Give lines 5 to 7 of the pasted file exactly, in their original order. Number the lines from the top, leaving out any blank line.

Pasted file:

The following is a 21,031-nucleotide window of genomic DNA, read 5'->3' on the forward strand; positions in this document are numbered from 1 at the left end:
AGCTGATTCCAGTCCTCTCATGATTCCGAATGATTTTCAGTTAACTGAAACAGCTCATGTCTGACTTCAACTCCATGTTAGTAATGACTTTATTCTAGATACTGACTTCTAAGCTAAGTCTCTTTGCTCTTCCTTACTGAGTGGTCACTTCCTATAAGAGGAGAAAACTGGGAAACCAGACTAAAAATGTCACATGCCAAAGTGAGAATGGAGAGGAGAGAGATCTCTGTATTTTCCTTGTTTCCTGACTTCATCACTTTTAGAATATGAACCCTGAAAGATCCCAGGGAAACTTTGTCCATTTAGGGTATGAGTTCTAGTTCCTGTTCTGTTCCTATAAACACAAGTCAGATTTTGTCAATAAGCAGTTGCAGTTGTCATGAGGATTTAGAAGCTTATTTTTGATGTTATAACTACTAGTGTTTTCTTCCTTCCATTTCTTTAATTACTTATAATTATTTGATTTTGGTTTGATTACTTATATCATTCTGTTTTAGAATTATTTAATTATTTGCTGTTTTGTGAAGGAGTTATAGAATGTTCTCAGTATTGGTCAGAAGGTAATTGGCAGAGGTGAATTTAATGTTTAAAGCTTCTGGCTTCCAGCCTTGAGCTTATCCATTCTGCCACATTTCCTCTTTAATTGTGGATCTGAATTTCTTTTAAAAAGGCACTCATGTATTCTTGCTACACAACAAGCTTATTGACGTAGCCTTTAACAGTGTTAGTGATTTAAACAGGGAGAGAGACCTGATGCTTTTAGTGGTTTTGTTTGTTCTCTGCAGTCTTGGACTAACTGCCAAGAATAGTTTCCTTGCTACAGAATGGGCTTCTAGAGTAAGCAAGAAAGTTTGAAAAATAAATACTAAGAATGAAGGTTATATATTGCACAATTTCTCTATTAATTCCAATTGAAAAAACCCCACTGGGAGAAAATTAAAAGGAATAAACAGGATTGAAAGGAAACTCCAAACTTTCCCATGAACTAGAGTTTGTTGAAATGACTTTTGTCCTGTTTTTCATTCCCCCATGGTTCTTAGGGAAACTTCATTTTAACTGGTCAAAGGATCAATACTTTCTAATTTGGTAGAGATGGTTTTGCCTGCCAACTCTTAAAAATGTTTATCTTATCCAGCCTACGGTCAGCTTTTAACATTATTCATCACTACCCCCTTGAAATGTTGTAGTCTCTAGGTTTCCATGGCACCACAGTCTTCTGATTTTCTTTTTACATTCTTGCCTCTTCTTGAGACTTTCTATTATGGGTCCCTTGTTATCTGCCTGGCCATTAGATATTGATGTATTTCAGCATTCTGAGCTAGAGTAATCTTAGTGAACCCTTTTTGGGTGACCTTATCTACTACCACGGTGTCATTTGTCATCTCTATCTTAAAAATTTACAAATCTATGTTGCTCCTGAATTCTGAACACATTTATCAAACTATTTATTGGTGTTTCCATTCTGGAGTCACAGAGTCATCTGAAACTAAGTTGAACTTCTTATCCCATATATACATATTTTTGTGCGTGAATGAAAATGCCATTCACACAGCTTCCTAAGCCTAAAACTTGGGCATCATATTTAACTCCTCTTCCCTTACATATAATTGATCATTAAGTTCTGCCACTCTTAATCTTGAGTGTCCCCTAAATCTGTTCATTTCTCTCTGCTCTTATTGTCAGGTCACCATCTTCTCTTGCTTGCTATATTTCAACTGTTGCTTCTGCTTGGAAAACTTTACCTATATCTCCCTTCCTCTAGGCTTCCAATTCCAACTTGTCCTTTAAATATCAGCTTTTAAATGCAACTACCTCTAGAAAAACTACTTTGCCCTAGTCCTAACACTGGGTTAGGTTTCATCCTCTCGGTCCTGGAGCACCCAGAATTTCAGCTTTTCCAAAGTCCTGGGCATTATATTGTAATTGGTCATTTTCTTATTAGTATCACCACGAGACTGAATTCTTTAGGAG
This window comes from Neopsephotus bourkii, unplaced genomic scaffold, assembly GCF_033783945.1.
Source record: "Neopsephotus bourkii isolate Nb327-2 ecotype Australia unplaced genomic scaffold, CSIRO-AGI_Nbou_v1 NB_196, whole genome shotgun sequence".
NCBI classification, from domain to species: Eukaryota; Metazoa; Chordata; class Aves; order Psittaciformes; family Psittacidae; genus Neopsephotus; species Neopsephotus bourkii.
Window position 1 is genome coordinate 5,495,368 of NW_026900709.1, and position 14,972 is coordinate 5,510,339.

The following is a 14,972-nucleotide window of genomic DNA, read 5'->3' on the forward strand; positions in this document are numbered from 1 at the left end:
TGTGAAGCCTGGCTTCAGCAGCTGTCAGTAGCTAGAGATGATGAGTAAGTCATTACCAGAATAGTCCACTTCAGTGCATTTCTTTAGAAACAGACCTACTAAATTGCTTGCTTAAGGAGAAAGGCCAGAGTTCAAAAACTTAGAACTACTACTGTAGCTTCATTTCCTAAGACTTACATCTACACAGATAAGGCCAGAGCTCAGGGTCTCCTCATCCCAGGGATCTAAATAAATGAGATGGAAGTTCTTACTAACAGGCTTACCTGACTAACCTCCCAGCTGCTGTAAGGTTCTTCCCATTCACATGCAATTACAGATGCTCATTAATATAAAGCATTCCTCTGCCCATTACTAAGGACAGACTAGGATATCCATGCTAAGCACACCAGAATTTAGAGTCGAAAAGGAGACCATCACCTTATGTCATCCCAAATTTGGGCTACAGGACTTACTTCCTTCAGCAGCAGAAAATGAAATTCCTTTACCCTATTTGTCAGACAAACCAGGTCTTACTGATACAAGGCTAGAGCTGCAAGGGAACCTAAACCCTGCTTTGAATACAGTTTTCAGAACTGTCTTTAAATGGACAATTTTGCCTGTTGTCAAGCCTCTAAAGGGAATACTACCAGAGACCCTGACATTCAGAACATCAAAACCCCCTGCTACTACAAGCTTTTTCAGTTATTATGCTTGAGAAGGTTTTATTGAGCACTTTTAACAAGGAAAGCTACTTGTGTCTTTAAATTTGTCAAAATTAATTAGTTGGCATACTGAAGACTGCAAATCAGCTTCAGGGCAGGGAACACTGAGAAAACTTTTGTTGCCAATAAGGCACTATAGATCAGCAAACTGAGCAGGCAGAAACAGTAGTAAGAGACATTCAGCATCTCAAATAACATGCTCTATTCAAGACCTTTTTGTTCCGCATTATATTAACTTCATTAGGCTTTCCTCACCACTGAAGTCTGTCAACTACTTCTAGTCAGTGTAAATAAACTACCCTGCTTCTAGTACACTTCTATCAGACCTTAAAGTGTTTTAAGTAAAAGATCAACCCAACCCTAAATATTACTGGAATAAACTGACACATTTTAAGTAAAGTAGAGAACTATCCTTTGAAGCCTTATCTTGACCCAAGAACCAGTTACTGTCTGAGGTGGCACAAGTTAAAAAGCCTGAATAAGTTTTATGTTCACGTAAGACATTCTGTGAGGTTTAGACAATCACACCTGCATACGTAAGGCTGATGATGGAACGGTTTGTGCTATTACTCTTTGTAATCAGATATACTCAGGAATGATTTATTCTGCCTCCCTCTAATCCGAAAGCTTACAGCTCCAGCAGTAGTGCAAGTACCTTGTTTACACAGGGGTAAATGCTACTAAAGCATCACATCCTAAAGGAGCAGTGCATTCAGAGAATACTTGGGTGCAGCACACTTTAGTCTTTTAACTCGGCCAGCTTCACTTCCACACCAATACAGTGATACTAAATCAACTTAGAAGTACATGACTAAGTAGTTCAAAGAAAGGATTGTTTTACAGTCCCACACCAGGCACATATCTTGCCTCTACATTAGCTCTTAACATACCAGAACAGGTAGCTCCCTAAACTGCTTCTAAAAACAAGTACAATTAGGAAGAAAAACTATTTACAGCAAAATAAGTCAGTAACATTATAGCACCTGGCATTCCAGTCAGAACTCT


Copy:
NCBI classification, from domain to species: Eukaryota; Metazoa; Chordata; class Aves; order Psittaciformes; family Psittacidae; genus Neopsephotus; species Neopsephotus bourkii.
Window position 1 is genome coordinate 5,495,368 of NW_026900709.1, and position 14,972 is coordinate 5,510,339.

The following is a 14,972-nucleotide window of genomic DNA, read 5'->3' on the forward strand; positions in this document are numbered from 1 at the left end: